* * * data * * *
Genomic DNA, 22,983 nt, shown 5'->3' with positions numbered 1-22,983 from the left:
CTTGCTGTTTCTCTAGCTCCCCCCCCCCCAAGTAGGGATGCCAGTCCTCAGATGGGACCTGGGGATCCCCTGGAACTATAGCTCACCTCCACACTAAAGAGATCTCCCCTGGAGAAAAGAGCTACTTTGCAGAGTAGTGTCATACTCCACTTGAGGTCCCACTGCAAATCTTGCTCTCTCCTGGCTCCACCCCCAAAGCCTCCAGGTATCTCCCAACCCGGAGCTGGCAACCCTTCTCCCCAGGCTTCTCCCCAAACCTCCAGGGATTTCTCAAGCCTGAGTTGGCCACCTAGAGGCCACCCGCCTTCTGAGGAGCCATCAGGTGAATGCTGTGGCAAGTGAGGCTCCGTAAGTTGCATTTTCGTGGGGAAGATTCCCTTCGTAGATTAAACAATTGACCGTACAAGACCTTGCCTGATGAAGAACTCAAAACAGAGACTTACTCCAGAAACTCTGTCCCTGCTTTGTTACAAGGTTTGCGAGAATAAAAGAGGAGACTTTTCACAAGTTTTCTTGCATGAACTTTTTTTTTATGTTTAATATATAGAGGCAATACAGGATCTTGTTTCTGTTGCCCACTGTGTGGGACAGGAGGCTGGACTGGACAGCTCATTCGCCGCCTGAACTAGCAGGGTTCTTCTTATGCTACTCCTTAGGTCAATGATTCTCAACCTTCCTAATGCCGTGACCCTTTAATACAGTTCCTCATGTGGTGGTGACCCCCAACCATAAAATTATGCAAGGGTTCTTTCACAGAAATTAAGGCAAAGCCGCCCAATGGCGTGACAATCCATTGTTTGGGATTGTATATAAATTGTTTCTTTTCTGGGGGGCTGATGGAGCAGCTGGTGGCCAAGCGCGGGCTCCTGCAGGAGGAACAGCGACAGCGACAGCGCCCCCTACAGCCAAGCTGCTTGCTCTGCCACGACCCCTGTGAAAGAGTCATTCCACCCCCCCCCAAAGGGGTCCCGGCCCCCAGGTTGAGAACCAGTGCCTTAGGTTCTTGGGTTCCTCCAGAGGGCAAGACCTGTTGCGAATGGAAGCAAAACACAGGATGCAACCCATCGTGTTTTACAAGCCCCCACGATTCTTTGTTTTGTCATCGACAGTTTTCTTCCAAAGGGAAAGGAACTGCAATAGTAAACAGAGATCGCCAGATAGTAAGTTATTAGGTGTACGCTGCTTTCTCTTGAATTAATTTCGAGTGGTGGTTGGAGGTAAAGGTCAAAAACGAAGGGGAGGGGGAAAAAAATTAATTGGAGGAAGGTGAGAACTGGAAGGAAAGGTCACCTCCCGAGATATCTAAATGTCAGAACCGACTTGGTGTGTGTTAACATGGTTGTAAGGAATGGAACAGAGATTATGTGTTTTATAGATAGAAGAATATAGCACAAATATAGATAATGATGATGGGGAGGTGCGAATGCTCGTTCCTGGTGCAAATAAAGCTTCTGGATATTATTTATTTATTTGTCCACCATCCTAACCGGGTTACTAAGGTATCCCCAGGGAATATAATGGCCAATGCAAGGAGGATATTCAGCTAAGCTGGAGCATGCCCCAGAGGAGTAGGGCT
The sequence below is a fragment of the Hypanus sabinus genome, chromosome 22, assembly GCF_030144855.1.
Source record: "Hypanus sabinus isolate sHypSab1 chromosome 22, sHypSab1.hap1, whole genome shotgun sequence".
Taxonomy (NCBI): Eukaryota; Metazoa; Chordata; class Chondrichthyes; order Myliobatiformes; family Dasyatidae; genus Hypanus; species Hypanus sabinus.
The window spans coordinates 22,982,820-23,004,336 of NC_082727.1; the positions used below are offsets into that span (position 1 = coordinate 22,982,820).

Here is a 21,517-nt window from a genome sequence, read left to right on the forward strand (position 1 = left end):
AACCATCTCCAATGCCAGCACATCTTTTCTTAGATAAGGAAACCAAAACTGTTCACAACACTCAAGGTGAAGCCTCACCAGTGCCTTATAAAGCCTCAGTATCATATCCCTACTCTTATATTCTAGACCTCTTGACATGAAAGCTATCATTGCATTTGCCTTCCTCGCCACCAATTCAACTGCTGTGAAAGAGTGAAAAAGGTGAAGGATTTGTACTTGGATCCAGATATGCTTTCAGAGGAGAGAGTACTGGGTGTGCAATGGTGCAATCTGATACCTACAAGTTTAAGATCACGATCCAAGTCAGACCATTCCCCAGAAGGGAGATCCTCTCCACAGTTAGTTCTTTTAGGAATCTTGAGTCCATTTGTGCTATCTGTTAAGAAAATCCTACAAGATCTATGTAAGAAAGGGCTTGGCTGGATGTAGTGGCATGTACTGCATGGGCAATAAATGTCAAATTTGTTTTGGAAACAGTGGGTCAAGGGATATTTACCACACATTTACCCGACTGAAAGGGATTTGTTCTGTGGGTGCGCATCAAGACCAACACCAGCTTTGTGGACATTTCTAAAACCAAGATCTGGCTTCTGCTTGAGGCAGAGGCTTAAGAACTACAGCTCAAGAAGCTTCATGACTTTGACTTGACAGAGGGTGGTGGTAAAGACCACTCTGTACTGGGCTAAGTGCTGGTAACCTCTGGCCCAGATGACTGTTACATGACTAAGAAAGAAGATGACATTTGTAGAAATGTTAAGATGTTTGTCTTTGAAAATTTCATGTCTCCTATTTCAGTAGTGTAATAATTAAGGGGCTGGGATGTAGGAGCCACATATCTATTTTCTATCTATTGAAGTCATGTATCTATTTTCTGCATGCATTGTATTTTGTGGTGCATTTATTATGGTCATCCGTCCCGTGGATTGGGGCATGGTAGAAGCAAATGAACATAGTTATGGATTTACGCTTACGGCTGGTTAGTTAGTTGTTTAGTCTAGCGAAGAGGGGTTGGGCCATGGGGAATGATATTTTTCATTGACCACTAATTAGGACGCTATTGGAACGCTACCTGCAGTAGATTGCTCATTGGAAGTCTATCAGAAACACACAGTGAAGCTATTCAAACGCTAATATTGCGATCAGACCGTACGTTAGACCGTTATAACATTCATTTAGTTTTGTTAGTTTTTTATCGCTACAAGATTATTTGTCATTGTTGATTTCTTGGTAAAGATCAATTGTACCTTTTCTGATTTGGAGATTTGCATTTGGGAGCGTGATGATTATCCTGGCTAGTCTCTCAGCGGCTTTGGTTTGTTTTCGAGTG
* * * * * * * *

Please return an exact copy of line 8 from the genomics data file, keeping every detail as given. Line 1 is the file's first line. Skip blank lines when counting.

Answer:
AACCATCTCCAATGCCAGCACATCTTTTCTTAGATAAGGAAACCAAAACTGTTCACAACACTCAAGGTGAAGCCTCACCAGTGCCTTATAAAGCCTCAGTATCATATCCCTACTCTTATATTCTAGACCTCTTGACATGAAAGCTATCATTGCATTTGCCTTCCTCGCCACCAATTCAACTGCTGTGAAAGAGTGAAAAAGGTGAAGGATTTGTACTTGGATCCAGATATGCTTTCAGAGGAGAGAGTACTGGGTGTGCAATGGTGCAATCTGATACCTACAAGTTTAAGATCACGATCCAAGTCAGACCATTCCCCAGAAGGGAGATCCTCTCCACAGTTAGTTCTTTTAGGAATCTTGAGTCCATTTGTGCTATCTGTTAAGAAAATCCTACAAGATCTATGTAAGAAAGGGCTTGGCTGGATGTAGTGGCATGTACTGCATGGGCAATAAATGTCAAATTTGTTTTGGAAACAGTGGGTCAAGGGATATTTACCACACATTTACCCGACTGAAAGGGATTTGTTCTGTGGGTGCGCATCAAGACCAACACCAGCTTTGTGGACATTTCTAAAACCAAGATCTGGCTTCTGCTTGAGGCAGAGGCTTAAGAACTACAGCTCAAGAAGCTTCATGACTTTGACTTGACAGAGGGTGGTGGTAAAGACCACTCTGTACTGGGCTAAGTGCTGGTAACCTCTGGCCCAGATGACTGTTACATGACTAAGAAAGAAGATGACATTTGTAGAAATGTTAAGATGTTTGTCTTTGAAAATTTCATGTCTCCTATTTCAGTAGTGTAATAATTAAGGGGCTGGGATGTAGGAGCCACATATCTATTTTCTATCTATTGAAGTCATGTATCTATTTTCTGCATGCATTGTATTTTGTGGTGCATTTATTATGGTCATCCGTCCCGTGGATTGGGGCATGGTAGAAGCAAATGAACATAGTTATGGATTTACGCTTACGGCTGGTTAGTTAGTTGTTTAGTCTAGCGAAGAGGGGTTGGGCCATGGGGAATGATATTTTTCATTGACCACTAATTAGGACGCTATTGGAACGCTACCTGCAGTAGATTGCTCATTGGAAGTCTATCAGAAACACACAGTGAAGCTATTCAAACGCTAATATTGCGATCAGACCGTACGTTAGACCGTTATAACATTCATTTAGTTTTGTTAGTTTTTTATCGCTACAAGATTATTTGTCATTGTTGATTTCTTGGTAAAGATCAATTGTACCTTTTCTGATTTGGAGATTTGCATTTGGGAGCGTGATGATTATCCTGGCTAGTCTCTCAGCGGCTTTGGTTTGTTTTCGAGTG